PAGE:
Ditch Digging for Professionals

August 24th, 2010

I spent the weekend digging ditches and it gave me some time to think about a few things. I was digging a trench for a phone cable, it was a service project for the Boy Scouts at the local summer camp. Volunteer service is a good thing, but that’s not really relevant to the topic on my mind.

I’m not sure where this mentality came from, but I’m one of those guys that believes that there is a right way and a wrong way to do just about anything. And most of the time the right way involves more upfront work, but much less work in the long run. This trait can get you labeled obsessive/compulsive, but it has served me well professionally. So here the group of 10 or so men and boys is filling in a trench and I’m thinking the whole time about the most efficient way to go about the work. First the big guys should do a rough fill using the shovels, then the rakers should pull the rest of remaining dirt in, and then the smaller boys should walk along the filled trench packing down the dirt with their boots. Well, one group does this technique and another group goes with a plan of let the spastic kids kick the dirt in with their feet, then have shovelers and rakers try to push the dirt packed by the kickers until the trench was filled. At the end, you could look up the trench line and see the difference in the work. But was even more interesting was how much longer it took the dirt kicking group to even finish their trench filling; and of course it looked like crazed monkeys had done it and much dirt was left packed into the adjoining grass.

In my role as an “Outsourced CIO”, I regularly walk into IT departments and server rooms, and I never cease to be amazed by how often the IT Manager or Network Technician apologies for the state of his office or the server room. And many of these rooms deserved to have apologies. I don’t want to get into a big conversation about methodologies for wiring cables, but have some pride in your work. Create an impression of competency and professionalism. Its one thing when an outsider like myself walks in, but what do you think other people in the company are thinking about your level of competency when they see that mess. It isn’t not usually “Hey, let’s give them some more money to buy things to throw in that mess.” If you want the executive management to take you seriously, probably one of the best/easiest places to start is the impression your environment gives them when they walk into it. The best IT outsourcing vendors know this. They love to get executives to tour their pristine facilities and show them their hand-picked staff of professionals. They know it creates a contrast with what these business leaders generally see in their internal IT.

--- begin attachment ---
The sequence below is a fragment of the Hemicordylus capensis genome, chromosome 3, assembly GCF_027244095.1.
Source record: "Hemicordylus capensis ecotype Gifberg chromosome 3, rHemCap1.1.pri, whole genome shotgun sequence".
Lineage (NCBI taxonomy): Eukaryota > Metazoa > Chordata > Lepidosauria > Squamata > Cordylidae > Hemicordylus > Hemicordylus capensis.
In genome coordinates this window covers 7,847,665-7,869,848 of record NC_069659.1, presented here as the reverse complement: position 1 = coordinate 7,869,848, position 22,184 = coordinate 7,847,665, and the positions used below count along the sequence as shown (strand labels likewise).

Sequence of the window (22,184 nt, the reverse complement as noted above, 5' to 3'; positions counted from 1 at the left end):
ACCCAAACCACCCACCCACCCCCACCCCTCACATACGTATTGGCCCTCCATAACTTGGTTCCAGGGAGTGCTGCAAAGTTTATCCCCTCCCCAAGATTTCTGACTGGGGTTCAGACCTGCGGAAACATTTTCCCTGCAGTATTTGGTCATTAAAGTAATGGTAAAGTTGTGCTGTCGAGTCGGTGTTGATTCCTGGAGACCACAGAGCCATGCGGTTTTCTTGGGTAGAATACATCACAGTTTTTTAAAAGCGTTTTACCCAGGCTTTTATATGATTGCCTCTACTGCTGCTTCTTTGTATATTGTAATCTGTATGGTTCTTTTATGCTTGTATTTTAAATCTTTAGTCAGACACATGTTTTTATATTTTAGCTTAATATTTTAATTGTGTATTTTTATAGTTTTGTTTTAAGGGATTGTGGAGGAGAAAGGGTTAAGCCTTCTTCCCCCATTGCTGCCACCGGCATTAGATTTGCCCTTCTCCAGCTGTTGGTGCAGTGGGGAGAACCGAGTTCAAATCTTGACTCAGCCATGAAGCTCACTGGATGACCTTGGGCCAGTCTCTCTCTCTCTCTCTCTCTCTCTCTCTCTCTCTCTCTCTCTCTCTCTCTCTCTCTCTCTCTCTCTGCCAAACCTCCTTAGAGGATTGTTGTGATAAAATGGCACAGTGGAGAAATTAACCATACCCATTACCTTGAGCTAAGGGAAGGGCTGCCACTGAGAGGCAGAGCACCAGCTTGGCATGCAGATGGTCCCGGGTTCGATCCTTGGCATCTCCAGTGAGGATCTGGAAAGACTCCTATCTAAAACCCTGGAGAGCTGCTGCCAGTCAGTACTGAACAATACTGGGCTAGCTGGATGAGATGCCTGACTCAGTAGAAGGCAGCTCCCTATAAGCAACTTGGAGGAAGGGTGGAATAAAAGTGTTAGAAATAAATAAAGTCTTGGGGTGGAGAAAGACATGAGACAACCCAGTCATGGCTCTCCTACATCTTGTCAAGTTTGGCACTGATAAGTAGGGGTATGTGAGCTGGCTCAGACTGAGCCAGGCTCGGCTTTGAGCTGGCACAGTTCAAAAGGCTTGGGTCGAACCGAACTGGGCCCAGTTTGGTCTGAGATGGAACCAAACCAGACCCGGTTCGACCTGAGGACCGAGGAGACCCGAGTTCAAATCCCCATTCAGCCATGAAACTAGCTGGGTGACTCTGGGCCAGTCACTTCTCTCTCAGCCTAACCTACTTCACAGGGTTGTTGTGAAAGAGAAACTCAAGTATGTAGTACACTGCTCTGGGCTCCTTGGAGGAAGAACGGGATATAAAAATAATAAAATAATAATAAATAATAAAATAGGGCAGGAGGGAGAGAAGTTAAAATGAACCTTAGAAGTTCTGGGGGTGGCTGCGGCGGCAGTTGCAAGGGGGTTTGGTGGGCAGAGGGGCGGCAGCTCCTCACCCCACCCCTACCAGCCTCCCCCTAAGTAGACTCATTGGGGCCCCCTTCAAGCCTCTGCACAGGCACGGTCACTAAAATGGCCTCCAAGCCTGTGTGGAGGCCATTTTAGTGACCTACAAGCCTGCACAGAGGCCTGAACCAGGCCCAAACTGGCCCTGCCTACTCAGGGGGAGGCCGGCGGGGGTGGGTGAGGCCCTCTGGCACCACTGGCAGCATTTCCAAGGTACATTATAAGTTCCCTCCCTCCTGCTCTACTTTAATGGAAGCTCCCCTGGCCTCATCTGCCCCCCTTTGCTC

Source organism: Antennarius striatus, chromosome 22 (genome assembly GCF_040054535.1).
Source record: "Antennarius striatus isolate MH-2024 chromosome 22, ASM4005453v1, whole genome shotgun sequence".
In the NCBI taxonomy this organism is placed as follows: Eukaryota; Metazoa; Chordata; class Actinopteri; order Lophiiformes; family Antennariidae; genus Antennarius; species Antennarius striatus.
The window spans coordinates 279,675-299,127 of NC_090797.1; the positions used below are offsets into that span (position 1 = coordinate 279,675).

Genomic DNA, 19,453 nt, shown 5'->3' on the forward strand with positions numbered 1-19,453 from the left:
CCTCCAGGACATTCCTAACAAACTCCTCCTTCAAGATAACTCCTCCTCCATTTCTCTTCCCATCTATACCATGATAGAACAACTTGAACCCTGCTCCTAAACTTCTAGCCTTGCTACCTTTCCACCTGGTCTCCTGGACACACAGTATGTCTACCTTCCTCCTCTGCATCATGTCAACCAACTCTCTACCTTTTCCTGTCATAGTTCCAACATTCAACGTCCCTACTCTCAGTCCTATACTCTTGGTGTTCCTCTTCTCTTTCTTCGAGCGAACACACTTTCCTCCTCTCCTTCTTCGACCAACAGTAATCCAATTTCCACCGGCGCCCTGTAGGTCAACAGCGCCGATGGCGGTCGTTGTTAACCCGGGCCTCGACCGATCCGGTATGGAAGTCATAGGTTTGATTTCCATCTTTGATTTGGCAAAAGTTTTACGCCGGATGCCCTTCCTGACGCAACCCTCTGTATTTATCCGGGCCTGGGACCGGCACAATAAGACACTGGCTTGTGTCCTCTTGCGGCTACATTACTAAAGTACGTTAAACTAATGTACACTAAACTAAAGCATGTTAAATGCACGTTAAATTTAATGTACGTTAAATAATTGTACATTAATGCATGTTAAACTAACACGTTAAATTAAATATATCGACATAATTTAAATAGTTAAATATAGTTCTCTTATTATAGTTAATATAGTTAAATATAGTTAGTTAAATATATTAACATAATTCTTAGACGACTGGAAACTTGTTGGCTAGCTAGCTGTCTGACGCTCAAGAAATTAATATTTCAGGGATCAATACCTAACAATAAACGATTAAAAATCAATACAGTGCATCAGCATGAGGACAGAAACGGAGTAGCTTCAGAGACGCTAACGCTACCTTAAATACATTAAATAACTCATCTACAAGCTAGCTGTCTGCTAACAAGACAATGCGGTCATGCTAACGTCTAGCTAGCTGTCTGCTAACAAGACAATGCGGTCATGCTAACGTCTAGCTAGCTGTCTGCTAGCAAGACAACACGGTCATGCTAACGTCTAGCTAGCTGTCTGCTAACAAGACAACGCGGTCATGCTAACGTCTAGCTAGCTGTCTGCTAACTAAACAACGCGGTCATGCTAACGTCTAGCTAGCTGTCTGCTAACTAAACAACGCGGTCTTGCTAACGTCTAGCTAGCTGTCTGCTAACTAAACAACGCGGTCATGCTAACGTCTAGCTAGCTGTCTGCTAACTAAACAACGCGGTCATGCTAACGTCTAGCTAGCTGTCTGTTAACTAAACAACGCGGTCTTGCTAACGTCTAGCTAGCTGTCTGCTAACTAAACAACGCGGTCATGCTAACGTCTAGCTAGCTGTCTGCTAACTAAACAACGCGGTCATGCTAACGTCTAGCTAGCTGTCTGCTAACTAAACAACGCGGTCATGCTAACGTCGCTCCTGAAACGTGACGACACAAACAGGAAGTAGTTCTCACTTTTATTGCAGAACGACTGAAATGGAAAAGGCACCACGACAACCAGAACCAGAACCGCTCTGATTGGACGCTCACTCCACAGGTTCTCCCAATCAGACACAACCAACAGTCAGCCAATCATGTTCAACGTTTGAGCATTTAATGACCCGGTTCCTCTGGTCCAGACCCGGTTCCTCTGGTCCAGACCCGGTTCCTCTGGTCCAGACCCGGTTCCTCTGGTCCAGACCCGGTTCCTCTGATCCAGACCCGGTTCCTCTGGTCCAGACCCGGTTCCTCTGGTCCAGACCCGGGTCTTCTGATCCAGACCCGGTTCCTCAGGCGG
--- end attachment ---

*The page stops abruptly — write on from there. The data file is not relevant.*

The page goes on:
And putting on a suit and pushing all those papers on your desk into a drawer is not the change I’m talking about. One of the most professional guys I ever worked for was the owner of a one-truck roofing company that I worked for during the summers I attended college. His dress was never fancy, but he was always clean and pressed (which is no easy feat for a roofer) and he was meticulous in his craft. There was even a certain way to sweep shingle granules off the roof at the end of the job. Short cuts were never taken, the truck was always clean and there were no radios on the roof (because it made you look like a bunch of hooligans). And he would always sign/date his work on the back of the chimney where you could not see it from the ground, but any other future roofer would know who had done the work. He had worked the neighborhood so long and so well, we would shingle roofs he had done 30 years before.
I remember one of the most enjoyable parts of working on the crew was after a day of hard toil in the hot sun, coming down and standing on the street looking at the roof we had just put on and feeling an incredible feeling of accomplishment. For him, it must have been his “millionth” roof, but he still seemed to care just as much. And that feeling was infectious.

So here’s what I learned from him:
1. Being meticulous is good business.
2. Working at a high level of professionalism can be done on any sort of job.
3. It’s much more enjoyable to work for/with high level professionals.
4. It takes discipline, but once it’s a habit, it’s hard to do otherwise.

Information Technology is changing. The future is the past. IT is about quality, maintainability and long term performance. The answer = craftsmanship. The future belongs to the true professionals.

Making life easier on the Bookkeeper

July 5th, 2010